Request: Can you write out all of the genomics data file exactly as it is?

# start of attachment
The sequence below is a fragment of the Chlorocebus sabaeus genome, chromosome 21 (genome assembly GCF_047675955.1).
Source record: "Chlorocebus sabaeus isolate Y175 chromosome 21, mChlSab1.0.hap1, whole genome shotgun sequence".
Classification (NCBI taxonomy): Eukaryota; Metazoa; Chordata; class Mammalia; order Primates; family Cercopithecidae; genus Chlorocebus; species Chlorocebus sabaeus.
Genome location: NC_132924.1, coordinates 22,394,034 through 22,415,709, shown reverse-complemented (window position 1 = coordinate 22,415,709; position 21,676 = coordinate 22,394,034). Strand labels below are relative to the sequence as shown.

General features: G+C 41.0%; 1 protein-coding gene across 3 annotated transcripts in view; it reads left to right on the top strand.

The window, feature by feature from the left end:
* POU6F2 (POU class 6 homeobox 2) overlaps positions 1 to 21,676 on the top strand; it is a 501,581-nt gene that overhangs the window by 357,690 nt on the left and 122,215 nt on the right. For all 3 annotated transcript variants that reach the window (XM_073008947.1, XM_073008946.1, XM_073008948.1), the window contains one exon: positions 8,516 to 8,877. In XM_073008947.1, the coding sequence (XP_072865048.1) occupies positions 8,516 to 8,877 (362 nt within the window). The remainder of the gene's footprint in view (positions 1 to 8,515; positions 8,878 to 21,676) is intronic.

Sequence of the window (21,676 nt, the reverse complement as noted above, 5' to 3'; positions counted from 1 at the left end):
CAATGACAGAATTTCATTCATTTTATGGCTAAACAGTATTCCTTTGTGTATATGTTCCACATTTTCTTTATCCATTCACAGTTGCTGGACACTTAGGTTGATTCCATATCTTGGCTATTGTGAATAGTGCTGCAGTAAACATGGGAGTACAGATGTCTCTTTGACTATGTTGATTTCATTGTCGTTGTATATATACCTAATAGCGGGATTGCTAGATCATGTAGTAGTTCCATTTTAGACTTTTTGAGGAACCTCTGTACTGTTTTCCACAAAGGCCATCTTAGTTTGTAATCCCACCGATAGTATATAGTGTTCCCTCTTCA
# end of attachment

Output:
The sequence below is a fragment of the Chlorocebus sabaeus genome, chromosome 21 (genome assembly GCF_047675955.1).
Source record: "Chlorocebus sabaeus isolate Y175 chromosome 21, mChlSab1.0.hap1, whole genome shotgun sequence".
Classification (NCBI taxonomy): Eukaryota; Metazoa; Chordata; class Mammalia; order Primates; family Cercopithecidae; genus Chlorocebus; species Chlorocebus sabaeus.
Genome location: NC_132924.1, coordinates 22,394,034 through 22,415,709, shown reverse-complemented (window position 1 = coordinate 22,415,709; position 21,676 = coordinate 22,394,034). Strand labels below are relative to the sequence as shown.

General features: G+C 41.0%; 1 protein-coding gene across 3 annotated transcripts in view; it reads left to right on the top strand.

The window, feature by feature from the left end:
* POU6F2 (POU class 6 homeobox 2) overlaps positions 1 to 21,676 on the top strand; it is a 501,581-nt gene that overhangs the window by 357,690 nt on the left and 122,215 nt on the right. For all 3 annotated transcript variants that reach the window (XM_073008947.1, XM_073008946.1, XM_073008948.1), the window contains one exon: positions 8,516 to 8,877. In XM_073008947.1, the coding sequence (XP_072865048.1) occupies positions 8,516 to 8,877 (362 nt within the window). The remainder of the gene's footprint in view (positions 1 to 8,515; positions 8,878 to 21,676) is intronic.

Sequence of the window (21,676 nt, the reverse complement as noted above, 5' to 3'; positions counted from 1 at the left end):
CAATGACAGAATTTCATTCATTTTATGGCTAAACAGTATTCCTTTGTGTATATGTTCCACATTTTCTTTATCCATTCACAGTTGCTGGACACTTAGGTTGATTCCATATCTTGGCTATTGTGAATAGTGCTGCAGTAAACATGGGAGTACAGATGTCTCTTTGACTATGTTGATTTCATTGTCGTTGTATATATACCTAATAGCGGGATTGCTAGATCATGTAGTAGTTCCATTTTAGACTTTTTGAGGAACCTCTGTACTGTTTTCCACAAAGGCCATCTTAGTTTGTAATCCCACCGATAGTATATAGTGTTCCCTCTTCA